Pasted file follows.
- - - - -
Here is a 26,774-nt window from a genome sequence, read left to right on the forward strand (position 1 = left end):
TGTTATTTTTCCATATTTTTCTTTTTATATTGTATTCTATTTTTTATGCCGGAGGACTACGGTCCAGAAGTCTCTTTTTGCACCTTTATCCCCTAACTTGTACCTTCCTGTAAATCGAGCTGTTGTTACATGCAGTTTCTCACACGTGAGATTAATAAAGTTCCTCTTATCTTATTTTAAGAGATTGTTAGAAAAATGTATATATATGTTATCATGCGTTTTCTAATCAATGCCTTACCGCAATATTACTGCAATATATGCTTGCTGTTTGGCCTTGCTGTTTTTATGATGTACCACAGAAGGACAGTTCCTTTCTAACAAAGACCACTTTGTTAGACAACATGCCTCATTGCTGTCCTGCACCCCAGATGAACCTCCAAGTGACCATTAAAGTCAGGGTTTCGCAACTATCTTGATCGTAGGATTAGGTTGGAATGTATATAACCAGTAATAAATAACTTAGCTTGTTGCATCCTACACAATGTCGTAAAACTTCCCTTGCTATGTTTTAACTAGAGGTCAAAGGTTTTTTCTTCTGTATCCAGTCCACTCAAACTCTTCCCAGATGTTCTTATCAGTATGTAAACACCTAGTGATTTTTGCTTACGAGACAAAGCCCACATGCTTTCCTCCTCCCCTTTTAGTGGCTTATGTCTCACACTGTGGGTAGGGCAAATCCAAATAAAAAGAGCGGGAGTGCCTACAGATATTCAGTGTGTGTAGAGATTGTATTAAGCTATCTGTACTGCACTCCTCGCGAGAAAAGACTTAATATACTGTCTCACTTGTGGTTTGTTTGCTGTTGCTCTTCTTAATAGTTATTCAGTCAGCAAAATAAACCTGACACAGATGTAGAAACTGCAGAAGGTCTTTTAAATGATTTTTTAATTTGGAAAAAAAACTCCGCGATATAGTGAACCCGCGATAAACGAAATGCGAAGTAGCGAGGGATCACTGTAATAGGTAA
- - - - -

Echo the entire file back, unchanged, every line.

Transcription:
Here is a 26,774-nt window from a genome sequence, read left to right on the forward strand (position 1 = left end):
TGTTATTTTTCCATATTTTTCTTTTTATATTGTATTCTATTTTTTATGCCGGAGGACTACGGTCCAGAAGTCTCTTTTTGCACCTTTATCCCCTAACTTGTACCTTCCTGTAAATCGAGCTGTTGTTACATGCAGTTTCTCACACGTGAGATTAATAAAGTTCCTCTTATCTTATTTTAAGAGATTGTTAGAAAAATGTATATATATGTTATCATGCGTTTTCTAATCAATGCCTTACCGCAATATTACTGCAATATATGCTTGCTGTTTGGCCTTGCTGTTTTTATGATGTACCACAGAAGGACAGTTCCTTTCTAACAAAGACCACTTTGTTAGACAACATGCCTCATTGCTGTCCTGCACCCCAGATGAACCTCCAAGTGACCATTAAAGTCAGGGTTTCGCAACTATCTTGATCGTAGGATTAGGTTGGAATGTATATAACCAGTAATAAATAACTTAGCTTGTTGCATCCTACACAATGTCGTAAAACTTCCCTTGCTATGTTTTAACTAGAGGTCAAAGGTTTTTTCTTCTGTATCCAGTCCACTCAAACTCTTCCCAGATGTTCTTATCAGTATGTAAACACCTAGTGATTTTTGCTTACGAGACAAAGCCCACATGCTTTCCTCCTCCCCTTTTAGTGGCTTATGTCTCACACTGTGGGTAGGGCAAATCCAAATAAAAAGAGCGGGAGTGCCTACAGATATTCAGTGTGTGTAGAGATTGTATTAAGCTATCTGTACTGCACTCCTCGCGAGAAAAGACTTAATATACTGTCTCACTTGTGGTTTGTTTGCTGTTGCTCTTCTTAATAGTTATTCAGTCAGCAAAATAAACCTGACACAGATGTAGAAACTGCAGAAGGTCTTTTAAATGATTTTTTAATTTGGAAAAAAAACTCCGCGATATAGTGAACCCGCGATAAACGAAATGCGAAGTAGCGAGGGATCACTGTAATAGGTAA